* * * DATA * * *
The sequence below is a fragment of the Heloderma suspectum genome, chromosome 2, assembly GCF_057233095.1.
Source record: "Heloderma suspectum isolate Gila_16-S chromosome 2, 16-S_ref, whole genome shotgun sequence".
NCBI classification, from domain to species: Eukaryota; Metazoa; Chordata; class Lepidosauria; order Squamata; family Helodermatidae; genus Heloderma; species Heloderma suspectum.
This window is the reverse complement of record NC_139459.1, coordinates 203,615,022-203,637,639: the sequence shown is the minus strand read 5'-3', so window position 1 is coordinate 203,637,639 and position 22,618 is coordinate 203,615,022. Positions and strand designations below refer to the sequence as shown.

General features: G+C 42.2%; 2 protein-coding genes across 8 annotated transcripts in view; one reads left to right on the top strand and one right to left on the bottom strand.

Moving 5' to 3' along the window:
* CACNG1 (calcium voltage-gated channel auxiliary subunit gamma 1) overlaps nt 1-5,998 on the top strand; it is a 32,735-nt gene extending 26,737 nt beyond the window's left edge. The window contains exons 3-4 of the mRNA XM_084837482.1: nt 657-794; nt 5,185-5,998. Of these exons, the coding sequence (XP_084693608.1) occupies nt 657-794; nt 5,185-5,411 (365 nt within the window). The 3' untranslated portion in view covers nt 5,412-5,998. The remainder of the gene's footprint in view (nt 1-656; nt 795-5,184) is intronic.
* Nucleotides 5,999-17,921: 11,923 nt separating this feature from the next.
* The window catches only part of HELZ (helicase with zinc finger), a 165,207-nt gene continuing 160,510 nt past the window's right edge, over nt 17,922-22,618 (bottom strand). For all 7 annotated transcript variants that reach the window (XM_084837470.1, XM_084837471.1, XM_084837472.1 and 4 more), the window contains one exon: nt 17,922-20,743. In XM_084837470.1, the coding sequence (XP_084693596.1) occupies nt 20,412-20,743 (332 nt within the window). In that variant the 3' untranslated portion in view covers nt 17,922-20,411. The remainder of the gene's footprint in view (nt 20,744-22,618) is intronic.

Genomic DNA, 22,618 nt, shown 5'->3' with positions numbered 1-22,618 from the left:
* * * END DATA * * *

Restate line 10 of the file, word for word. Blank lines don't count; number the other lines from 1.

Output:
Genomic DNA, 22,618 nt, shown 5'->3' with positions numbered 1-22,618 from the left: